Boeing said Friday that it agreed to sell 50 of its 737 airliners, valued at $3.7 billion based on average list prices, to state-run Russian Technologies, a day after announcing plans to boost production of the best-selling aircraft.
The agreement, one step from completion, includes purchase rights for 35 additional 737s, Boeing said in an e-mailed statement. The supervisory board of Russian Technologies will consider approving the deal in October, Boeing said.
The 50 jets will be leased to Aeroflot and six regional airlines, said Vicki Ray, a Boeing spokeswoman.
Russian Technologies president Sergei Chemezov said he thought that the final price would be lower, however. "Russian Technologies and Boeing are linked by close ties. Russian Technologies unit VSMPO-Avisma is a Boeing supplier," he said, referring to the state-run titanium giant.
The U.S. plane maker intends to boost production of the 737 in 2013 after seeing a resurgence in demand for jetliners. President Dmitry Medvedev signed a “proposal acceptance” for the 50 aircraft in June, during a visit to Washington.
The 737 had a backlog of 2,064 planes at the end of August, Ray said. The 50 orders from Russian Technologies are not included in that total, she said.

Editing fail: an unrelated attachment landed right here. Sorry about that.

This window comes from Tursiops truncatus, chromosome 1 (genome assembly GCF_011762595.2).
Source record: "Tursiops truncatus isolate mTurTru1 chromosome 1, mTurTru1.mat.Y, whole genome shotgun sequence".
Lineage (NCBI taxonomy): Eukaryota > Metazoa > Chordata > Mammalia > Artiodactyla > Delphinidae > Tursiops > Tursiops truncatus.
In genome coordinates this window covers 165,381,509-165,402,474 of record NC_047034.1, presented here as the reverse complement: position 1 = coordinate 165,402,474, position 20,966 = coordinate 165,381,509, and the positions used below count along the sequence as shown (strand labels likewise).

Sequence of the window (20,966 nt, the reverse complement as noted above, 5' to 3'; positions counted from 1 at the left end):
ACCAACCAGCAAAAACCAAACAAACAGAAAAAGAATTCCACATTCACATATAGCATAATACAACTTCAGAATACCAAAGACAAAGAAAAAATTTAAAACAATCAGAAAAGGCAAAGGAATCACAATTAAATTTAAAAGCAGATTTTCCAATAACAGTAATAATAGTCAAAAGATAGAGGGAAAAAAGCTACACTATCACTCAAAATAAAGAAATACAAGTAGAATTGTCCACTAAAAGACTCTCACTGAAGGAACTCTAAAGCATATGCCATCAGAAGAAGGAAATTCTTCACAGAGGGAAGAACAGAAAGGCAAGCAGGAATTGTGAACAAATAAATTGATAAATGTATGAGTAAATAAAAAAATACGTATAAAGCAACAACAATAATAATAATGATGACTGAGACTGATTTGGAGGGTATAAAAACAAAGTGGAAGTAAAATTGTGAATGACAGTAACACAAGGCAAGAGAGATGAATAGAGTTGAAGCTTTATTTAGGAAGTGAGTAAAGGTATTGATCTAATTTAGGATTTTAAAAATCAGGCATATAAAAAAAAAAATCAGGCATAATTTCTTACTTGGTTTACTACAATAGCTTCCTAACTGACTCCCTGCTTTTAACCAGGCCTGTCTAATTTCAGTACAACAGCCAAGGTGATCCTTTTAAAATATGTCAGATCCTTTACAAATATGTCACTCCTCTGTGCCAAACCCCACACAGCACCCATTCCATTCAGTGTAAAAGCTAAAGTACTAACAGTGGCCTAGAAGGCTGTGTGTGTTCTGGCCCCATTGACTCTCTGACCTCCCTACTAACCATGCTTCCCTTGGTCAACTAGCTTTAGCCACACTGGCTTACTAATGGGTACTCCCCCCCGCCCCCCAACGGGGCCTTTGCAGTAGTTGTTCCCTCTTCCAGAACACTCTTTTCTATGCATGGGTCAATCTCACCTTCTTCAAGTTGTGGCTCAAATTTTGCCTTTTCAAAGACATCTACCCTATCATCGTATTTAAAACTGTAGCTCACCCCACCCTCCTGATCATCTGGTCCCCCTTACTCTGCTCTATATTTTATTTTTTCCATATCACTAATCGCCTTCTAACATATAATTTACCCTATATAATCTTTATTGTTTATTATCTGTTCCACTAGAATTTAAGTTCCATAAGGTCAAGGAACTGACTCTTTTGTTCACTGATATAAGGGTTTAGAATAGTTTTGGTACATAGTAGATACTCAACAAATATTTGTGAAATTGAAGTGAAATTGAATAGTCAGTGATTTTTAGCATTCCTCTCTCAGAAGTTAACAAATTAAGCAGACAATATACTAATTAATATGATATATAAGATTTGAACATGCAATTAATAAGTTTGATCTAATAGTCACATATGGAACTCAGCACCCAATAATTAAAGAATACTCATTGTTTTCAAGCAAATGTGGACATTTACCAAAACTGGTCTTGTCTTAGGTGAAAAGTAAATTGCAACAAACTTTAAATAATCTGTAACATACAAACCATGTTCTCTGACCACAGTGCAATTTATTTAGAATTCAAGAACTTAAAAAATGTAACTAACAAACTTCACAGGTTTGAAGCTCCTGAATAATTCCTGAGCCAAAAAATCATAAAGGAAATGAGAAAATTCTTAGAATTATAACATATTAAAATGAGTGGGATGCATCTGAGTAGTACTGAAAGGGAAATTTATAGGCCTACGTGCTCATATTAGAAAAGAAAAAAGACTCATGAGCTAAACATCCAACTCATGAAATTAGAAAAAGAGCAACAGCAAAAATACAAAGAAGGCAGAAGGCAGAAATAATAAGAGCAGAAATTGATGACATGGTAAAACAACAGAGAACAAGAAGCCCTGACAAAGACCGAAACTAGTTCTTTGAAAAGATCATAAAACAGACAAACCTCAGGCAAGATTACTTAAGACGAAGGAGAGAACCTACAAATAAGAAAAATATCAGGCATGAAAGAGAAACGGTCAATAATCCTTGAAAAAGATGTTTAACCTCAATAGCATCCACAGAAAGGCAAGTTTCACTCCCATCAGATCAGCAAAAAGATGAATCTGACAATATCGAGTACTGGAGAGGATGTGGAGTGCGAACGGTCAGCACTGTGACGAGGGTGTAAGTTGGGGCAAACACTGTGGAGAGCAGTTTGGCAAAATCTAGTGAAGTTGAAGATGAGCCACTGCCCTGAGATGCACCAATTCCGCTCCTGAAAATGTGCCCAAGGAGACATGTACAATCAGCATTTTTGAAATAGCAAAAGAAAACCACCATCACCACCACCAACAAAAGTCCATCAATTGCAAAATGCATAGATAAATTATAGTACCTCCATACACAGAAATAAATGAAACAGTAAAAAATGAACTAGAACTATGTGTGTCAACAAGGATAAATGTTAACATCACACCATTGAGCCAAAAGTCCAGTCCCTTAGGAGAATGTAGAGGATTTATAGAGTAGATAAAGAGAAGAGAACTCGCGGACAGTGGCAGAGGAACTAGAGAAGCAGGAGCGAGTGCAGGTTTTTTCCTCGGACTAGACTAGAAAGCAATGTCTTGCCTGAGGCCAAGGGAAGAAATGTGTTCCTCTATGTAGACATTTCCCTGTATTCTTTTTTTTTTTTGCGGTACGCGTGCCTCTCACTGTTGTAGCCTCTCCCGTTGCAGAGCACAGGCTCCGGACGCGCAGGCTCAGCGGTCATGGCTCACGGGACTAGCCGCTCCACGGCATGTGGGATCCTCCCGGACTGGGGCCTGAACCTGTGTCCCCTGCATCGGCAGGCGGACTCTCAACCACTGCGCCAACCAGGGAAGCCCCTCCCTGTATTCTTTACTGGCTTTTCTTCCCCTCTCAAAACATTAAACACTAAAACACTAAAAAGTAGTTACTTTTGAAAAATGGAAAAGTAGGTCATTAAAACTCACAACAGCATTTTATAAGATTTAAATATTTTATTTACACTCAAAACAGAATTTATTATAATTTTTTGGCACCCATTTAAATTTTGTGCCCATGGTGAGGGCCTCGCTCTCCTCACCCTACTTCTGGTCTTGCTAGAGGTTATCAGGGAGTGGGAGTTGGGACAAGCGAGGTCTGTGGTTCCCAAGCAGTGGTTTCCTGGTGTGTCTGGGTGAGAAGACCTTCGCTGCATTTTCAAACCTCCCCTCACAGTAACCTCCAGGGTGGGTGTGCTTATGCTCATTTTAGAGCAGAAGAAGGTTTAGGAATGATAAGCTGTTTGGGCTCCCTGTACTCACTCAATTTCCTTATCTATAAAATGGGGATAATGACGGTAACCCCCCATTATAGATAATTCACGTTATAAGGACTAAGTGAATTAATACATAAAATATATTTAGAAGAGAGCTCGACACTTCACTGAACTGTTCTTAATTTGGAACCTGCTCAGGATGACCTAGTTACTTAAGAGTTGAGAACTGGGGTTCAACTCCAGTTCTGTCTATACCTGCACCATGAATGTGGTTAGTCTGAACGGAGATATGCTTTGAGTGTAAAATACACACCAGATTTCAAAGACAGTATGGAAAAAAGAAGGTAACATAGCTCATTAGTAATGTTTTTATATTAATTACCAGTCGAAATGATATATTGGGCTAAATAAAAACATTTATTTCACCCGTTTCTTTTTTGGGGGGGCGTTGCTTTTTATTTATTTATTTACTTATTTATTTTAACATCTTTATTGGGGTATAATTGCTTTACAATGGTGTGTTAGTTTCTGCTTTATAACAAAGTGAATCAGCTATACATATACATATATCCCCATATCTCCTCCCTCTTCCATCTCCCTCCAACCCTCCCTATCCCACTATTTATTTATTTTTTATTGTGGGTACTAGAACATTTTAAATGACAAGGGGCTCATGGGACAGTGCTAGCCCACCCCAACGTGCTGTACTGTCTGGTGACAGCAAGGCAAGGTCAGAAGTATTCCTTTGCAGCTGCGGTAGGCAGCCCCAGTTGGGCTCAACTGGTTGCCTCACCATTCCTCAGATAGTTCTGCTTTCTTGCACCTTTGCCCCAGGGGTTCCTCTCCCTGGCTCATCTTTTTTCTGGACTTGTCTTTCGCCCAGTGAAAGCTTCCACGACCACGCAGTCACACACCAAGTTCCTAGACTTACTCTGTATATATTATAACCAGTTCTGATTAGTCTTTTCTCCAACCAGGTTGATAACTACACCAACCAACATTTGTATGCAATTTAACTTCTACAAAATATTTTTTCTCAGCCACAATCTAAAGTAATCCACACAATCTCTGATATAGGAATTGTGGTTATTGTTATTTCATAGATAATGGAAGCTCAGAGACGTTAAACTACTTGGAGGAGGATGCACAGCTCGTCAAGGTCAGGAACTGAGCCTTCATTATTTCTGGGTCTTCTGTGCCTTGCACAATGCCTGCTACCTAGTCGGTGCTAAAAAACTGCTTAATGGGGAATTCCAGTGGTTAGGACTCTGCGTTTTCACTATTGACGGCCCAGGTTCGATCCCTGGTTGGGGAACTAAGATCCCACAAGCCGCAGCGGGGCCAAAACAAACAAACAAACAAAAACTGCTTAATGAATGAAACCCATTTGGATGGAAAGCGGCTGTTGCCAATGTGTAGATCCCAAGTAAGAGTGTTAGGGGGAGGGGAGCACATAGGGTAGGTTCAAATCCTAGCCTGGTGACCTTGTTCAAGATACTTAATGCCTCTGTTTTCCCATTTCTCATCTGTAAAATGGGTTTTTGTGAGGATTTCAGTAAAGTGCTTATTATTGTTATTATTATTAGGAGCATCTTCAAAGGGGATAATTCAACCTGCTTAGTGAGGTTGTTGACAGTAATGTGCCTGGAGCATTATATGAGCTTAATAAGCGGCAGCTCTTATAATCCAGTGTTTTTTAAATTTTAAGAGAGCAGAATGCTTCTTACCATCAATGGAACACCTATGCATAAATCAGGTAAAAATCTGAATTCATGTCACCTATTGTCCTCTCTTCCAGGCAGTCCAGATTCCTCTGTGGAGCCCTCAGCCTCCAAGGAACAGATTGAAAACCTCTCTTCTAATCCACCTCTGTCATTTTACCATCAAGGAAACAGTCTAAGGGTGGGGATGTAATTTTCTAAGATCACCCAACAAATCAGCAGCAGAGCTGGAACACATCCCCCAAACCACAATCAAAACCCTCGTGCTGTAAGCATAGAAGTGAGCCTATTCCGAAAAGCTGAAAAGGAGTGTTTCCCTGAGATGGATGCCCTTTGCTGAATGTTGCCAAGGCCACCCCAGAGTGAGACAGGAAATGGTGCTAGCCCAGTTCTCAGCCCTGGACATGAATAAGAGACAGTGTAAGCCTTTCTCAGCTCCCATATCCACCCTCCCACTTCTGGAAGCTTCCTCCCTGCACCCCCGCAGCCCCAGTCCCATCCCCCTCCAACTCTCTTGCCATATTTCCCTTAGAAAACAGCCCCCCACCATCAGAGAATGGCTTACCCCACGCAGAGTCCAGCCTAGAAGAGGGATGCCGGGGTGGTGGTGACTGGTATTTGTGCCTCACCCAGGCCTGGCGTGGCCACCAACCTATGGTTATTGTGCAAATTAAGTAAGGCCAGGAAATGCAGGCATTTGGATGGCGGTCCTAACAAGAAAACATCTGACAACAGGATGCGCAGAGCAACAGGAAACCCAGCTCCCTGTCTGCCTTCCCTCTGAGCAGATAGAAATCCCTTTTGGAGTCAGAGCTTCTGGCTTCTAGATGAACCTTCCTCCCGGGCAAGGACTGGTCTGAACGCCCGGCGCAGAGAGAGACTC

Russian Technologies had been planning to create an airline — tentatively known as Rosavia — from six regional carriers it took over after the AiRUnion alliance collapsed in 2008.
Earlier this year, the government decided to hand the assets over to Aeroflot, leaving Russian Technologies the right to lease planes to the carriers and service their fleets. Rosavia's parent holding filed for bankruptcy last week.
The state industrial conglomerate said Friday that it hoped to receive Aeroflot shares in exchange for the regional carriers, saying their value had increased because they would receive the Boeing jets, Interfax reported.
"A valuation will be conducted, according to which the size of the [Aeroflot] stake will be determined," Chemezov said, adding that Russian Technologies was to get a seat on the state-run carrier's board of directors.